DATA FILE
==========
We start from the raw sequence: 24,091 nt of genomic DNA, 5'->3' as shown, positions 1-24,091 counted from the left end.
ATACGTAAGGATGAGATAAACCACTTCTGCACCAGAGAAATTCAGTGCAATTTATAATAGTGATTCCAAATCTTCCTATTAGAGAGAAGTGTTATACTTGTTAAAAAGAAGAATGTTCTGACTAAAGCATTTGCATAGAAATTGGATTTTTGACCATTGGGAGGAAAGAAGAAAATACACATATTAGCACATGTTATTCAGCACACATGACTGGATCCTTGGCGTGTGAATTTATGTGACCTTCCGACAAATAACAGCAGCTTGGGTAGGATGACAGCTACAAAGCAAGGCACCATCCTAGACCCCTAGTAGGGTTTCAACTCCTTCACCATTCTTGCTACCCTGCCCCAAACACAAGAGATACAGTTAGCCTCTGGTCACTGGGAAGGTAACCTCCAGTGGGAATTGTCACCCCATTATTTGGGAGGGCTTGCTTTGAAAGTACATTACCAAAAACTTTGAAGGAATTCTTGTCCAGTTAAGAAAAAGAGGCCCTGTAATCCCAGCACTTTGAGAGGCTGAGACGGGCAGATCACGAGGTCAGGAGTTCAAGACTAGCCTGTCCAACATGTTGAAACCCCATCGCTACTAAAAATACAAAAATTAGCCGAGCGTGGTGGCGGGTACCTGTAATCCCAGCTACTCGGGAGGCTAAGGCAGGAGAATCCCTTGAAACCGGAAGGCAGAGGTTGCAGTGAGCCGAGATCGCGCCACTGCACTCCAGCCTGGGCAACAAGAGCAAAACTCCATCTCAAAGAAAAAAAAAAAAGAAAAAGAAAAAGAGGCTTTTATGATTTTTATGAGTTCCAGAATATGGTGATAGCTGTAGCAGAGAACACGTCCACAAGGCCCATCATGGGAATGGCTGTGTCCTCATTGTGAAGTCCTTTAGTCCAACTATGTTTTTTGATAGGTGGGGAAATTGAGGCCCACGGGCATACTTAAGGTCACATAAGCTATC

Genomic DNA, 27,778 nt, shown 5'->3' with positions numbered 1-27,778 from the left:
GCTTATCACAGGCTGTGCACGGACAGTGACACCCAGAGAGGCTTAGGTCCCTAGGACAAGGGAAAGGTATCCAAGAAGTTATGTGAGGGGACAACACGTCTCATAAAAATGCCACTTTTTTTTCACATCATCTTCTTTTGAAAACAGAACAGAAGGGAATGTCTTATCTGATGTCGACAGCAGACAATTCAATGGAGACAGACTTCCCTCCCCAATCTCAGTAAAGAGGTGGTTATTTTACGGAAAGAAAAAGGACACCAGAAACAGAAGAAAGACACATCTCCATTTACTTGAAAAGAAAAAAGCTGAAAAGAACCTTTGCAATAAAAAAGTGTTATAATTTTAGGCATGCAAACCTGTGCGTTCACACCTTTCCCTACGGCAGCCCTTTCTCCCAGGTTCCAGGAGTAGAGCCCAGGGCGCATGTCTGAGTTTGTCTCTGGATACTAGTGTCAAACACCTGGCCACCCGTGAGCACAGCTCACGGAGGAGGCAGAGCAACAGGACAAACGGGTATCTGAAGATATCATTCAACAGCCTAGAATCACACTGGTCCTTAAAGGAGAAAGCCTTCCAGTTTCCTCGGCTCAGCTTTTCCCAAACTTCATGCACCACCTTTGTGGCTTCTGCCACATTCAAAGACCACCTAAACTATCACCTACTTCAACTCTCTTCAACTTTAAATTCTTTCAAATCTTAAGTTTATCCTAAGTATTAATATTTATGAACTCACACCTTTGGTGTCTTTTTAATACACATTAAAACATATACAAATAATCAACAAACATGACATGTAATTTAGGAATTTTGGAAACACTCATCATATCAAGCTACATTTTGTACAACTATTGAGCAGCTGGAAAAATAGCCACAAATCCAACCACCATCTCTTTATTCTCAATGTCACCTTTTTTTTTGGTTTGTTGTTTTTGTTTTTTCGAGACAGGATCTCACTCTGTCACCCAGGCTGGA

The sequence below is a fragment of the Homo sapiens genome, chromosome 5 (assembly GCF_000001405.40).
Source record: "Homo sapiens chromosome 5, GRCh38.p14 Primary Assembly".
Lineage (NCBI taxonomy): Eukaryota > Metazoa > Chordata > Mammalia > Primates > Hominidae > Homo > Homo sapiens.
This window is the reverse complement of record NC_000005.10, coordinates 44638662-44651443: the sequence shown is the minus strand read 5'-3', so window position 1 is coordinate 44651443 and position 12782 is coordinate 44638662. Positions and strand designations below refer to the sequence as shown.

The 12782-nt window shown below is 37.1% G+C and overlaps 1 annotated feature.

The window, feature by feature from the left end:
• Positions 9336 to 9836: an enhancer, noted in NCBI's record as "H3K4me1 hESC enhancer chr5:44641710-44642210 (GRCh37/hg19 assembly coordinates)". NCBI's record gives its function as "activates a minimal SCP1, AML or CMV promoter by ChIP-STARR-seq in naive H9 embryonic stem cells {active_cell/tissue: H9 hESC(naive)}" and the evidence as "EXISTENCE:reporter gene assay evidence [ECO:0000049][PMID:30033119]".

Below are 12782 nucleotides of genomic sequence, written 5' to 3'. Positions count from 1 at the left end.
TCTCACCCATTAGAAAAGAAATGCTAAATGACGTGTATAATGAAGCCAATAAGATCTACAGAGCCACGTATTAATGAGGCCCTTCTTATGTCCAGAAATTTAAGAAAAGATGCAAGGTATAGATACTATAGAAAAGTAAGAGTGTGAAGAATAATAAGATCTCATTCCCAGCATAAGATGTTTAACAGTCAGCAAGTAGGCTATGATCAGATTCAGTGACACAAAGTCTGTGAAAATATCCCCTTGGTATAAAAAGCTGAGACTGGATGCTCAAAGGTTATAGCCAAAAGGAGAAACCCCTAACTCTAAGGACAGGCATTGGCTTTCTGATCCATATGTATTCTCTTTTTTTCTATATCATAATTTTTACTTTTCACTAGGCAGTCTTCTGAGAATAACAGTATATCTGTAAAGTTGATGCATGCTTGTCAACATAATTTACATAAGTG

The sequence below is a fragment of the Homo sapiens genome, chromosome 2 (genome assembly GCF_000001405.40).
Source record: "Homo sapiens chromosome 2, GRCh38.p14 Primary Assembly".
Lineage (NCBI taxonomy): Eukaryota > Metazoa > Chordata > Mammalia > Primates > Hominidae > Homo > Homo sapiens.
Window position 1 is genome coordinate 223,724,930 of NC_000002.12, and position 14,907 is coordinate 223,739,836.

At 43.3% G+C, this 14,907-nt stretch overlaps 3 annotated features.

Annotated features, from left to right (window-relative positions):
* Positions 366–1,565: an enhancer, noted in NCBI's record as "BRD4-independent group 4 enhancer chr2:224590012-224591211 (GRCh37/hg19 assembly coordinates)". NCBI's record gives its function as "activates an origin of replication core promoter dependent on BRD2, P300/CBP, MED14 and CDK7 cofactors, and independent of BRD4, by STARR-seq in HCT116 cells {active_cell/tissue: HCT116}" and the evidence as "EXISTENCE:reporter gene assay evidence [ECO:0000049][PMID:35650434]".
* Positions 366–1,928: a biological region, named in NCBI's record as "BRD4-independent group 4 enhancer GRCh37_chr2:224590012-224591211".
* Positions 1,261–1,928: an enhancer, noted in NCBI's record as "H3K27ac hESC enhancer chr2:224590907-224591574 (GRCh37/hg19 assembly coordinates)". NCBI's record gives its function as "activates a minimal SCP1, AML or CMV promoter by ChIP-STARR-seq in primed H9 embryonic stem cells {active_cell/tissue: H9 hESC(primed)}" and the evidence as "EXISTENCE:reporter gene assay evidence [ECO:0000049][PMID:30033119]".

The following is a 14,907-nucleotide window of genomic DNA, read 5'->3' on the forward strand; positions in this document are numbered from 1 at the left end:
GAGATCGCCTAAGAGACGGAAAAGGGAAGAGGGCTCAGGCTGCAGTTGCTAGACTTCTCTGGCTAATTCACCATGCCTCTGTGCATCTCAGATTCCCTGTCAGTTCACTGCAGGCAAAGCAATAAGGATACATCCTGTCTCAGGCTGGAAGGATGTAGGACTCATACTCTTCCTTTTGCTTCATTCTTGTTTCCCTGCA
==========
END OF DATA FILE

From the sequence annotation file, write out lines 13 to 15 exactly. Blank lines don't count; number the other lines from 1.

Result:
TCTCACCCATTAGAAAAGAAATGCTAAATGACGTGTATAATGAAGCCAATAAGATCTACAGAGCCACGTATTAATGAGGCCCTTCTTATGTCCAGAAATTTAAGAAAAGATGCAAGGTATAGATACTATAGAAAAGTAAGAGTGTGAAGAATAATAAGATCTCATTCCCAGCATAAGATGTTTAACAGTCAGCAAGTAGGCTATGATCAGATTCAGTGACACAAAGTCTGTGAAAATATCCCCTTGGTATAAAAAGCTGAGACTGGATGCTCAAAGGTTATAGCCAAAAGGAGAAACCCCTAACTCTAAGGACAGGCATTGGCTTTCTGATCCATATGTATTCTCTTTTTTTCTATATCATAATTTTTACTTTTCACTAGGCAGTCTTCTGAGAATAACAGTATATCTGTAAAGTTGATGCATGCTTGTCAACATAATTTACATAAGTG

The sequence below is a fragment of the Homo sapiens genome, chromosome 2 (genome assembly GCF_000001405.40).
Source record: "Homo sapiens chromosome 2, GRCh38.p14 Primary Assembly".